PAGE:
A lady who became a great friend of ours at Be Independent Home Care, during a time when she allowed our team of carers help care for her friend during his last weeks at home, drew my attention to this letter tonight. The letter written by Jacqueline Cotter to The Irish Independent is a perfect reflection of the privilege it is to be part of a persons final journey and the importance of having the choice to die at home.







A Friend For the Final Journey: I have wanted to write a letter about death for some time.


I was present at the death of my father, mother and beloved uncle — all of whom passed away in the last decade. It meant a great deal to me that none of these dear people died alone.

I remember their last words and their final breaths. I was privileged to be a part of their final journeys. The most difficult journeys I have ever undertaken with another person.

In each case, their deaths were good and they died without pain, having spent the weeks and months prior to their deaths in loving family environments where the quality of their lives was my top priority as I was a carer for my father and uncle.

I am deeply passionate about people having a good death, nothing is too much.

Death is the moment, when it comes, that extinguishes all the life we had and all the presence we had in the world. It ends our time here.

Whatever we think about what happens after, it is the finality of death that makes it such a profound moment in our lives — as big as the moment we were born.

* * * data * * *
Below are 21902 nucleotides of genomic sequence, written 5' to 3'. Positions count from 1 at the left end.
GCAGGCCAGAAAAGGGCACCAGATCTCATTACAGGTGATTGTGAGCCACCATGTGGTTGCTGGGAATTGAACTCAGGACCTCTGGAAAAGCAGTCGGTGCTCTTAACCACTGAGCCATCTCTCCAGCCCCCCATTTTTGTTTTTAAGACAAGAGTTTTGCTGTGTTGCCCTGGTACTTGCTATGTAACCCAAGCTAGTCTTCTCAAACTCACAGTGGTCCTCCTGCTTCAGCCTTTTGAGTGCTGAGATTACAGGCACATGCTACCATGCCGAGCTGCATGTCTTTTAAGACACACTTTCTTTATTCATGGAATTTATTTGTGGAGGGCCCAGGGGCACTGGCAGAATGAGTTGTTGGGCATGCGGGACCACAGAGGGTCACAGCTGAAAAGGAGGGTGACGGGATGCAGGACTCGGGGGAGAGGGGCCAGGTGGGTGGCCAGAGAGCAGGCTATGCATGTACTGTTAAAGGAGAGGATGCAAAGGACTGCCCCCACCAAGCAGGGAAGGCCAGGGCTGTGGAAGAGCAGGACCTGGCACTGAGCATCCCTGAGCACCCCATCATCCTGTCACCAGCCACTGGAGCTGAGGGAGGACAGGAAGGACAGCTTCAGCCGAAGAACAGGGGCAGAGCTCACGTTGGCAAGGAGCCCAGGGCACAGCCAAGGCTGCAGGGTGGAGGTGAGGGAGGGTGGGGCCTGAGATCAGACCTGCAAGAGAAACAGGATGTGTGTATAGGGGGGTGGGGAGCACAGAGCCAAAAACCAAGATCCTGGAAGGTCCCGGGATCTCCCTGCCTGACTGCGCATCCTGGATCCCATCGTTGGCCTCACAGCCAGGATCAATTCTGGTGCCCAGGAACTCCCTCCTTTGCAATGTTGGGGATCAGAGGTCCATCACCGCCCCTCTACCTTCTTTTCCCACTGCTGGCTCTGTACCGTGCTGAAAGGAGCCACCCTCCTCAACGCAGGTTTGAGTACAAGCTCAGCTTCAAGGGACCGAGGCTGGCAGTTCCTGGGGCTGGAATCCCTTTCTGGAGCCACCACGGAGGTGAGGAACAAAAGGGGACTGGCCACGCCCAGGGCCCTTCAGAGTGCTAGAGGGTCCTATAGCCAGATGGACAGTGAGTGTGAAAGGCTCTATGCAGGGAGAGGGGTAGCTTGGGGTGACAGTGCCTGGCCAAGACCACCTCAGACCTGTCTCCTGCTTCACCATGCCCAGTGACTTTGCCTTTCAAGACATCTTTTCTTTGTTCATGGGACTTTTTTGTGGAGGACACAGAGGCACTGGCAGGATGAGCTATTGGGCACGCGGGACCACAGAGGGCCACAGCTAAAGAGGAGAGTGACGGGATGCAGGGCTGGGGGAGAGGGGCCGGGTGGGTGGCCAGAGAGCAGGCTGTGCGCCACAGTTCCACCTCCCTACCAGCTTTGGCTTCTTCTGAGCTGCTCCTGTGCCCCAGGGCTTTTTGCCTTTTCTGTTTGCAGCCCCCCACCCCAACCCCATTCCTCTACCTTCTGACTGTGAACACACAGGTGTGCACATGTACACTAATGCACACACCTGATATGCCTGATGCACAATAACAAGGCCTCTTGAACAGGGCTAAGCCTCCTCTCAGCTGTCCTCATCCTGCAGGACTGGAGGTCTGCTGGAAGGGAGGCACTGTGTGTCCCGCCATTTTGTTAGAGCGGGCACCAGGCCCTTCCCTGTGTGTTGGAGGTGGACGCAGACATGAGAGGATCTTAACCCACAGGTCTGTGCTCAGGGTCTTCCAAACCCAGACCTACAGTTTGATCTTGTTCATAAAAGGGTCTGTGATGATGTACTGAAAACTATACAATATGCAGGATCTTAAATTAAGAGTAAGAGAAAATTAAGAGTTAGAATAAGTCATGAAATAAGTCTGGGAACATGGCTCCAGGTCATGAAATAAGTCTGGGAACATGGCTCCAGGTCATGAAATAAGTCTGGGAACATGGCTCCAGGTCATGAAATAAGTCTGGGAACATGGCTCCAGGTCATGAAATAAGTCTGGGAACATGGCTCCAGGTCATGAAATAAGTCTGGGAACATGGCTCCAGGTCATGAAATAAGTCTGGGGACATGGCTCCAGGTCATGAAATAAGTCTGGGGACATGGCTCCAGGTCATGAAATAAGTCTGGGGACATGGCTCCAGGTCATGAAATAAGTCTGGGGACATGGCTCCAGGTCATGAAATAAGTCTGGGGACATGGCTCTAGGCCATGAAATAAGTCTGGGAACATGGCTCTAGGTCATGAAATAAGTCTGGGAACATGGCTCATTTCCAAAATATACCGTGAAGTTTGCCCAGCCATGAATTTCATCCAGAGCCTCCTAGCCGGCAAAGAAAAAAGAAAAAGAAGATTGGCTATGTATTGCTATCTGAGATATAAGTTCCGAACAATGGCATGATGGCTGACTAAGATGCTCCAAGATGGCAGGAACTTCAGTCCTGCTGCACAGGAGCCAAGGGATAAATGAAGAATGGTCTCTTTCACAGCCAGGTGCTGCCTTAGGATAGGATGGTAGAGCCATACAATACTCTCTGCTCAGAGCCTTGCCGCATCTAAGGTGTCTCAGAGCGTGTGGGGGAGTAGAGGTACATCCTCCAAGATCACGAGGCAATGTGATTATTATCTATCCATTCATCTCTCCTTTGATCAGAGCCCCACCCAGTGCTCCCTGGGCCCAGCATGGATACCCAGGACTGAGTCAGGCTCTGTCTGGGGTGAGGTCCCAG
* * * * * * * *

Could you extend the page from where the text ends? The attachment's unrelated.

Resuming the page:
We may say that death doesn’t frighten us, but my experience is that the closer it gets, the more we fear it. My father asked me: “Will you come with me?”

He wanted company on what he saw was the journey “on the other side” because he was a Catholic. I held his hand to the very end. I wish everyone had someone to hold their hand in their final moments.

We offer doulas to lone women during childbirth, we should seek to have similar people for those who sadly have nobody in their final days and hours.

Every hospital should have these people.

I’m passionate that the energy we put into taking care of those who are dying is as considered and professional as the energy we put into the care of those who are being born.

Death is something we need to discuss with our loved ones.

If babies can be born at home, then we need to have the confidence to allow people to die with dignity at home.

Just as families prepare for pregnancy and birth, we need to start to prepare for our deaths in the same way. Regular check-ups and scans during pregnancy should be replaced by regular chats as we reach the final years, months and weeks of our lives.

I personally think that more people should be enabled to die at home and more families should have the confidence, and the support, to enable that to happen if their loved ones have expressed that desire.

Recently, GPs have been told to open up the topic of death with some of their patients and not be afraid to ask what their patients’ wishes are — this is a very positive step.

I wish everyone a happy death. That sounds perverse, but it’s time to pay more respects to this huge, impending event in all our lives.


Jacqueline Cotter
Manchester M14